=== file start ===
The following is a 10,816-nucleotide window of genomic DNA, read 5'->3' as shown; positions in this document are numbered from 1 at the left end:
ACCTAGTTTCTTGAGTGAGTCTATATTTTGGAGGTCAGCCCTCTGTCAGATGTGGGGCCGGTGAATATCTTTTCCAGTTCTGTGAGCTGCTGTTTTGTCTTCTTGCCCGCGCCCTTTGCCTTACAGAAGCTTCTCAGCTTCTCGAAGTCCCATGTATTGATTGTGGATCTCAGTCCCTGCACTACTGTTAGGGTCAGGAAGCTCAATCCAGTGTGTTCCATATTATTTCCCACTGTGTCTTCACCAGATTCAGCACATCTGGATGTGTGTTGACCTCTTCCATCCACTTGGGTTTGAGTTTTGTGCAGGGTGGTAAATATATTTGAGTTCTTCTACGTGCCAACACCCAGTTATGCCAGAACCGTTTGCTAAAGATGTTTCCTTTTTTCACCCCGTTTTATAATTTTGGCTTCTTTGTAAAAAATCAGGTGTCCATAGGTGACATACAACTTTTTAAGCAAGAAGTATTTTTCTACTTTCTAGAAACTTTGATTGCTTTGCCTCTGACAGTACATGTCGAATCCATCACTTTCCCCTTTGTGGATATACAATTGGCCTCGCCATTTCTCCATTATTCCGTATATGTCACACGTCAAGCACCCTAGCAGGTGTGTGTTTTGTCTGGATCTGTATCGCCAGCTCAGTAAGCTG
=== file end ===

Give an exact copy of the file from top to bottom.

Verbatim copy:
The following is a 10,816-nucleotide window of genomic DNA, read 5'->3' as shown; positions in this document are numbered from 1 at the left end:
ACCTAGTTTCTTGAGTGAGTCTATATTTTGGAGGTCAGCCCTCTGTCAGATGTGGGGCCGGTGAATATCTTTTCCAGTTCTGTGAGCTGCTGTTTTGTCTTCTTGCCCGCGCCCTTTGCCTTACAGAAGCTTCTCAGCTTCTCGAAGTCCCATGTATTGATTGTGGATCTCAGTCCCTGCACTACTGTTAGGGTCAGGAAGCTCAATCCAGTGTGTTCCATATTATTTCCCACTGTGTCTTCACCAGATTCAGCACATCTGGATGTGTGTTGACCTCTTCCATCCACTTGGGTTTGAGTTTTGTGCAGGGTGGTAAATATATTTGAGTTCTTCTACGTGCCAACACCCAGTTATGCCAGAACCGTTTGCTAAAGATGTTTCCTTTTTTCACCCCGTTTTATAATTTTGGCTTCTTTGTAAAAAATCAGGTGTCCATAGGTGACATACAACTTTTTAAGCAAGAAGTATTTTTCTACTTTCTAGAAACTTTGATTGCTTTGCCTCTGACAGTACATGTCGAATCCATCACTTTCCCCTTTGTGGATATACAATTGGCCTCGCCATTTCTCCATTATTCCGTATATGTCACACGTCAAGCACCCTAGCAGGTGTGTGTTTTGTCTGGATCTGTATCGCCAGCTCAGTAAGCTG